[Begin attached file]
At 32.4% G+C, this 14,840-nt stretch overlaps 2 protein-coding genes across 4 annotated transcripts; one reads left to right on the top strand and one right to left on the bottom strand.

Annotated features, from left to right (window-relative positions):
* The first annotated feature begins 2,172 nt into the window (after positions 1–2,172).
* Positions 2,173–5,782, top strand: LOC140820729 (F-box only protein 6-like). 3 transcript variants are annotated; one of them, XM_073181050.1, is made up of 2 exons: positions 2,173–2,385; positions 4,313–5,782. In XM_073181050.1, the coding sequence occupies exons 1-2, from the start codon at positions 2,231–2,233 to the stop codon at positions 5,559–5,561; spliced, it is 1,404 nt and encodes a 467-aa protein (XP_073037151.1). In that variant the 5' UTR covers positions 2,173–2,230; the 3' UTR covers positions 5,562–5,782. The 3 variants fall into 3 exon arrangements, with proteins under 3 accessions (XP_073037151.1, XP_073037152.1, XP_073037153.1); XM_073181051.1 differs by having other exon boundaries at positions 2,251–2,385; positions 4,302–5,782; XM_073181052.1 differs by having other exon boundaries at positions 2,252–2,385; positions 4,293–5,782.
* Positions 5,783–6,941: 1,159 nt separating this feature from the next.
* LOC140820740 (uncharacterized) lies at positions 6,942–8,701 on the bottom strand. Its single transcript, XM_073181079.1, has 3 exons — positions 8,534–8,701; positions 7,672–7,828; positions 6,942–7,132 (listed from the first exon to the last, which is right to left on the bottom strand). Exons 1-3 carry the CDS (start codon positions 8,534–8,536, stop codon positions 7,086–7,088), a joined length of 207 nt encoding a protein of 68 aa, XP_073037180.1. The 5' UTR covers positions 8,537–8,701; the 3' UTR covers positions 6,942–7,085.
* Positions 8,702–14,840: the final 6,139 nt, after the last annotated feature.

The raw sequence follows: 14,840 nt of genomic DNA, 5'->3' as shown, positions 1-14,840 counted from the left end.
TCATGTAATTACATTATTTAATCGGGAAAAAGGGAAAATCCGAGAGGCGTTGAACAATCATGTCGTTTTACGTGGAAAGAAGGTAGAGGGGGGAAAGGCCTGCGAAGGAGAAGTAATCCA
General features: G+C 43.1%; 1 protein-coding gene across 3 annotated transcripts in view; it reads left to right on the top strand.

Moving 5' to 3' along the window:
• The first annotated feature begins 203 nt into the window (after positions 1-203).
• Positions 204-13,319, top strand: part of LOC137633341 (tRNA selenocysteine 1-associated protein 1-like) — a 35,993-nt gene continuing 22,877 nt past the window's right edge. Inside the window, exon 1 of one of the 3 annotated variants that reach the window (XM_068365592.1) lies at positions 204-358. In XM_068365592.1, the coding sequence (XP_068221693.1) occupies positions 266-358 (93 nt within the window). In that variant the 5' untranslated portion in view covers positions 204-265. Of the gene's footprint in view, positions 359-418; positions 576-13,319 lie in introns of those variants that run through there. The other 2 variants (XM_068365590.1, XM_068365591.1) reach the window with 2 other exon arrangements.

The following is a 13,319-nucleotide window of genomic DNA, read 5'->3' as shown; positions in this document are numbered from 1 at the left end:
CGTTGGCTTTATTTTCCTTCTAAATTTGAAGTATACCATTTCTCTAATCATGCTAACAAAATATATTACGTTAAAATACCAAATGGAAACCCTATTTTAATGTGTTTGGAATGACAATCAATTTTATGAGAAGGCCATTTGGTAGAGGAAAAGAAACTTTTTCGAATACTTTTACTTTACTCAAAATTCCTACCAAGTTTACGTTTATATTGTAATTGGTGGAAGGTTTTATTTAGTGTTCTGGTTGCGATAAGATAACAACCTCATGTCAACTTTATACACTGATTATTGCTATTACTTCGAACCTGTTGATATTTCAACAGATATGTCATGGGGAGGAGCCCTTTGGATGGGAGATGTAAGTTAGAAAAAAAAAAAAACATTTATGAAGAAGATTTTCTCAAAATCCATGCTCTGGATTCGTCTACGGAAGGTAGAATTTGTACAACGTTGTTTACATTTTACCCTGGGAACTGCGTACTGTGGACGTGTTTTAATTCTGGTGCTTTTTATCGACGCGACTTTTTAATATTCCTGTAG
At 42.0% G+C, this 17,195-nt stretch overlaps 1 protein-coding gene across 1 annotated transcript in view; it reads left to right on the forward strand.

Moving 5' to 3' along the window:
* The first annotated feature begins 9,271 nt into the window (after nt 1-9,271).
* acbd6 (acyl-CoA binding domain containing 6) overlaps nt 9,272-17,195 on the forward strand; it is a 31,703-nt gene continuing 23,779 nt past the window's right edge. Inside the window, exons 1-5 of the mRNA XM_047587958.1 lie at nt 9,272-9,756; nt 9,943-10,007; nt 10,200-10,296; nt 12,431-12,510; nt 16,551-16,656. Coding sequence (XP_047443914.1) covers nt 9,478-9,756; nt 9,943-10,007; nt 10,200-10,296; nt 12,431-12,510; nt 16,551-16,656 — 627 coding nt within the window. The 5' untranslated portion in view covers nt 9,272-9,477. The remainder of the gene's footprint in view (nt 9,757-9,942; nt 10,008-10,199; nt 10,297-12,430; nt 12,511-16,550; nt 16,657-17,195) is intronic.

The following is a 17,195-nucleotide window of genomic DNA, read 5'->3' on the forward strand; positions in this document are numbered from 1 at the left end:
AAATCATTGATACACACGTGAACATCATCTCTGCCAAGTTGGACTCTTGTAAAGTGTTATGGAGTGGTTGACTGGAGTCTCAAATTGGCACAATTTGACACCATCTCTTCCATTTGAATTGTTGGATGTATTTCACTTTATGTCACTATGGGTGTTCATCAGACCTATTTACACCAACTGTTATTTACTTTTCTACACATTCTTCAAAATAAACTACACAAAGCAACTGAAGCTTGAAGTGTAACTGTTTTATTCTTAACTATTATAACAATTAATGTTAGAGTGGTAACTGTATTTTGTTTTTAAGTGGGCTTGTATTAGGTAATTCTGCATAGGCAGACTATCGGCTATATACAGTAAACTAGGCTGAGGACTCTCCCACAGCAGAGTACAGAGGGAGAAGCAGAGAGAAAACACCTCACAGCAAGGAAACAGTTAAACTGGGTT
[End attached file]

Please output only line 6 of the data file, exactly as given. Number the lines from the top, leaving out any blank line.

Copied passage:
* LOC140820740 (uncharacterized) lies at positions 6,942–8,701 on the bottom strand. Its single transcript, XM_073181079.1, has 3 exons — positions 8,534–8,701; positions 7,672–7,828; positions 6,942–7,132 (listed from the first exon to the last, which is right to left on the bottom strand). Exons 1-3 carry the CDS (start codon positions 8,534–8,536, stop codon positions 7,086–7,088), a joined length of 207 nt encoding a protein of 68 aa, XP_073037180.1. The 5' UTR covers positions 8,537–8,701; the 3' UTR covers positions 6,942–7,085.